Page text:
WASHINGTON — It's time for Americans who have been monitoring Britain, Japan and West Germany in the financial pages to start watching these countries' elections and opinion polls. Modern Western politics is arguably in its first megacycle; trends in London, Toronto and Tokyo--places increasingly disenchanted with conservatism--may also signal the political future of the United States.
Surprising parallels have developed in recent years in the politics of the Group of Seven industrial nations--the United States, Britain, Japan, West Germany, France, Canada and Italy. The result so far has been the West's first international political cycle: an unprecedented conservative coloration on the last 10 years of politics and policy-making in the world's principal economies. But the next cycle--possibly already visible in 1989 elections and surveys--could easily move more to the center-left as a reaction to the conservative excesses of the '80s.
The evidence is intriguing. The fashion of the late 1980s has been to emphasize the growing international sway of market economics. Yet at the grass roots of G-7 nations a different politics is catching hold. From Canada to Japan, from Edinburgh, Scotland, to Edinburg, Texas, emerging economic and environmental issues tilt mildly left instead of right.
The logic of yet another new political tide in the 1990s depends on what's still too little understood about the 1980s--its unique success as the great conservative governmental and philosophic heyday of the late 20th Century. Other conservative periods of the postwar era were brief. The late-1950s convergence of Dwight D. Eisenhower, Charles de Gaulle in France, Konrad Adenauer in West Germany and Harold MacMillan in Britain--a World War II memory lane--was quickly overwhelmed by the youthful liberal thrust of the early '60s.
The 1980s, by contrast, were an ideological cavalry charge. Conservative governments held power in most G-7 countries. In contrast to the placid Eisenhower era, conservatism has been aggressive enough to exert ideological gravity even on nominally leftist regimes such as the French presidency of Francois Mitterand and the current Labor Party governments of Australia and New Zealand.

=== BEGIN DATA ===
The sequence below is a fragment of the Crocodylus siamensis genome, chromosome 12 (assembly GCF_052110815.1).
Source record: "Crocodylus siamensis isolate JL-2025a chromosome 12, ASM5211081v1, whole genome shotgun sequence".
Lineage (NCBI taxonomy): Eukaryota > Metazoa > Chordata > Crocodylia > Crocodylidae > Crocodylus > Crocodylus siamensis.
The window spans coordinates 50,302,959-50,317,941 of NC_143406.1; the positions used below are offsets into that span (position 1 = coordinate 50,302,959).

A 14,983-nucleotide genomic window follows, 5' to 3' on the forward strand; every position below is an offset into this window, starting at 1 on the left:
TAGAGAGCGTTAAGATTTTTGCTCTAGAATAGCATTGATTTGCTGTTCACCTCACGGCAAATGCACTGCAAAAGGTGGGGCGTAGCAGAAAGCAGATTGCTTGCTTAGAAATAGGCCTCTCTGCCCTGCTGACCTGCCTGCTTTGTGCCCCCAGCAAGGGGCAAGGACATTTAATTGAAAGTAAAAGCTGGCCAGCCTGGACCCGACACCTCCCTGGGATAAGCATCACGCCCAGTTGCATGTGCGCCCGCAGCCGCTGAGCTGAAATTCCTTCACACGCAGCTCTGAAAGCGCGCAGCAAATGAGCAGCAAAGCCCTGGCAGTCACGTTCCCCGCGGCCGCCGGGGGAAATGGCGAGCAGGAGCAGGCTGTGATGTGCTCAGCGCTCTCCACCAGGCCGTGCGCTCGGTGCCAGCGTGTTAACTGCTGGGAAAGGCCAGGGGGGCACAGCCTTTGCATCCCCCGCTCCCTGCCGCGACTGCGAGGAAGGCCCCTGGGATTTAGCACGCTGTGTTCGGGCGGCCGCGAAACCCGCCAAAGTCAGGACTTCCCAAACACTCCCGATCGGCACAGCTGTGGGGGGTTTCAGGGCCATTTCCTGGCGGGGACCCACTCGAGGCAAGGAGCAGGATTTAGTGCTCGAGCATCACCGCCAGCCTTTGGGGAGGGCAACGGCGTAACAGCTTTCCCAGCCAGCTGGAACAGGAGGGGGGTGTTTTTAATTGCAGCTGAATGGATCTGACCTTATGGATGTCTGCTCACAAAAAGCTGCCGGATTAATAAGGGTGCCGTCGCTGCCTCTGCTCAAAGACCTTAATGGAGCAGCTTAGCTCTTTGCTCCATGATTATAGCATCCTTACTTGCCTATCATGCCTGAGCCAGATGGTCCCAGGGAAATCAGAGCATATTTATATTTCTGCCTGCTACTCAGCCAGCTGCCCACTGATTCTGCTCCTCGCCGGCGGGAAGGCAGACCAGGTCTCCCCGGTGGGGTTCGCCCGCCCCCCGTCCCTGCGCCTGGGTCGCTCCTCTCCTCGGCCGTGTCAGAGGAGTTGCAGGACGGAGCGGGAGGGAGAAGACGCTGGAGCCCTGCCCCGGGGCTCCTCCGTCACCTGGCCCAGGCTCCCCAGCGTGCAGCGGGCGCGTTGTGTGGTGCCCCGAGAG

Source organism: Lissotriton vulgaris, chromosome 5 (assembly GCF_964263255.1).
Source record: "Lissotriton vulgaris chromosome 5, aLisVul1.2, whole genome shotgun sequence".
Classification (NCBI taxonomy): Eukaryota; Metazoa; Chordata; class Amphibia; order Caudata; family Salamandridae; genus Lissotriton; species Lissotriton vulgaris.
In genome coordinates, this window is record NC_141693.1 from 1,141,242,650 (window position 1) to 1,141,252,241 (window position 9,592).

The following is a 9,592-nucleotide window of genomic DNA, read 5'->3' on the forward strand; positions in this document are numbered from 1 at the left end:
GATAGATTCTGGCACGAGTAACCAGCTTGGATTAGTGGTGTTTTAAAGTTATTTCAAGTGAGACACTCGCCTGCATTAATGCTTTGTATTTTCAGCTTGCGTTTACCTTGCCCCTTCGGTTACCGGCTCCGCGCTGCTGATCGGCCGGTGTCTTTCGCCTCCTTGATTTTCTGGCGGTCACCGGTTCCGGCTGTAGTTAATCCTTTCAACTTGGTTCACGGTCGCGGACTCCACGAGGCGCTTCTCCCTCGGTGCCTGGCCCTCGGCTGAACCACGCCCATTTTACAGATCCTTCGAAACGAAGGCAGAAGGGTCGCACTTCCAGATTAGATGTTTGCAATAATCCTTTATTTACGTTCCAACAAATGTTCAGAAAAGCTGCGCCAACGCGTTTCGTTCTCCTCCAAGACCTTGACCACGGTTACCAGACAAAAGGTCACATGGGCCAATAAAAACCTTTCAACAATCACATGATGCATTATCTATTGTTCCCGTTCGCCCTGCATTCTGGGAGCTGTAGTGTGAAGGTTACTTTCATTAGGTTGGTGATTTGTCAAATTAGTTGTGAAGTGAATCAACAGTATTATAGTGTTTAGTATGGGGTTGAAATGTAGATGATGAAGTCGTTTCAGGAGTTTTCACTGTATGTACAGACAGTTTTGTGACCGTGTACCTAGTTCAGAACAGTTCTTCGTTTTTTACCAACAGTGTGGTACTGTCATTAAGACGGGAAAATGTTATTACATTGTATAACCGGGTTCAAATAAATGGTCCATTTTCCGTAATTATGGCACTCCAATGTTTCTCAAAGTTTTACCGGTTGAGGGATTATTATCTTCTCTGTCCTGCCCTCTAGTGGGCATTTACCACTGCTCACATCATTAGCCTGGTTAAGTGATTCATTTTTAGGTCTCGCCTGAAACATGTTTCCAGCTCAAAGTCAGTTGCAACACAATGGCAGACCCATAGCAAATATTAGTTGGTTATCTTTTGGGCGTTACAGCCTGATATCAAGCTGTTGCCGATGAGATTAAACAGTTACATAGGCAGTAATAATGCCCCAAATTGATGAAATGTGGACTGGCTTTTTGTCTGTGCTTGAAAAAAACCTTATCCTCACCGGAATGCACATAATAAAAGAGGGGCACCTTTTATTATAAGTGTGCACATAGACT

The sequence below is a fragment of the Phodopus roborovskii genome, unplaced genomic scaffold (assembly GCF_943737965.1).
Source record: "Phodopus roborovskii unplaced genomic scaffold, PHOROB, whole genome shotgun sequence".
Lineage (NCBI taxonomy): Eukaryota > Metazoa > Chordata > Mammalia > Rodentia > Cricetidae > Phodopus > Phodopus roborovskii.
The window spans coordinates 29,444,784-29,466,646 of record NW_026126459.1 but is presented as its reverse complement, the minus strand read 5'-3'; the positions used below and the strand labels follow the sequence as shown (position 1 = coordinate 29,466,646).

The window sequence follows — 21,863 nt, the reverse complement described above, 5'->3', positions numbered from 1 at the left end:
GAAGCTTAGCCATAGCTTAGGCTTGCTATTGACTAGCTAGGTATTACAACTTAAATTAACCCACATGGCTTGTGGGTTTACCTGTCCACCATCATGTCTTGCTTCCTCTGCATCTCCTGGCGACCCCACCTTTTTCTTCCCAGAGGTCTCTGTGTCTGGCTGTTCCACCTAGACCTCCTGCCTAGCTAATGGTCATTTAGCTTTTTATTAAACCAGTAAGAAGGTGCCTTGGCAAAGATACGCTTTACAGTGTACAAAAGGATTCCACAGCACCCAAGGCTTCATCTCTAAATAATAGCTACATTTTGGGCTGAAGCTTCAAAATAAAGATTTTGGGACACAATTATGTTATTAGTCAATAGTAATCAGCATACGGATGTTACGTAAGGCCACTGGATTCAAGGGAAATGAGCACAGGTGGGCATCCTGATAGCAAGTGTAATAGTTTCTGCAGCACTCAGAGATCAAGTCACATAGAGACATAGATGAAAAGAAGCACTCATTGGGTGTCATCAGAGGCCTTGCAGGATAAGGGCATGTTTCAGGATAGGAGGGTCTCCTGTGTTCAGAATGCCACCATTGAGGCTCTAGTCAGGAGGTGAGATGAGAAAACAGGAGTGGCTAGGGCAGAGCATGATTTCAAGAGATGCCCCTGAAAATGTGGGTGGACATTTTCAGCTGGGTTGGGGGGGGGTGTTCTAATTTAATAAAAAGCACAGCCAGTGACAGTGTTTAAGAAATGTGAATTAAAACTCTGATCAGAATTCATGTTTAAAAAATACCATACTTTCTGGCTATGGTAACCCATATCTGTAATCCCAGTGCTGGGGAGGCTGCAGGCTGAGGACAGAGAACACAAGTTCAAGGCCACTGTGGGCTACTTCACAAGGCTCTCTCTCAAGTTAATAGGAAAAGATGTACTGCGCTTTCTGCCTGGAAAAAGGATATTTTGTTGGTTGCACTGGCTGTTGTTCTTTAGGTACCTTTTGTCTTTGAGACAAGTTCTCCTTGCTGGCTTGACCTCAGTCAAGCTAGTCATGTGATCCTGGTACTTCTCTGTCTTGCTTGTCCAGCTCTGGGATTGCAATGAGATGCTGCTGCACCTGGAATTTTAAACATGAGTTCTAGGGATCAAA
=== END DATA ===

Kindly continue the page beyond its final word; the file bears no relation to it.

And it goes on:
Cooperation between the conservative political parties and governments dominating the G-7 has been unprecedented. In some cases, cross-fertilization of strategies and policies extended to assistance at election time. President George Bush's May visit to German Chancellor Helmut Kohl was the most recent example, but Ronald Reagan helped British Prime Minister Margaret Thatcher in the 1982 Falklands crisis and did everything but campaign for the Canadian conservatives just before the 1988 election. The Japanese government provided important 1988 election-year help to the Bush campaign by supporting the dollar. Chicago economist David Hale even suggested, tongue in cheek, that the Bank of Japan should have had to register as a GOP political-action committee. Indeed, between 1985 and 1989, cooperative management of the world economy was what the G-7 became known for.
Without the participants' common conservative politics, it probably wouldn't have worked. But leaders of G-7 countries shared similar national constituencies in business and finance, as well as commitments to tax reduction and deregulation. The wide success of this agenda, coupled with the longevity and sweep of conservative political control in most of the G-7, supports the thesis of the modern West's first political megacycle.
But the fuller test of developing transnational political patterns may be whether the G-7 can dance a two-step--first one way, then another. For the moment, at least, the evidence drifting in from 1989 elections and opinion surveys does suggest a countertrend: G-7 countries, having moved to the right together during the 1980s, are now moving together back to the center--and possibly beyond.
This reaction is most vivid in the nations with the world's leading stock markets--the United States, Canada, Britain and Japan--where rousing economic successes of the 1980s have concentrated benefits among a fifth or a tenth of the population and left others grumbling about declining "quality of life" measurements and rising tax burdens. While top income tax brackets have been reduced, regressive taxes have been imposed on the general public--new national consumer taxes in Japan and Canada, Britain's resented "poll tax" (a new head tax to replace local property taxes) and rising U.S. Social Security taxes.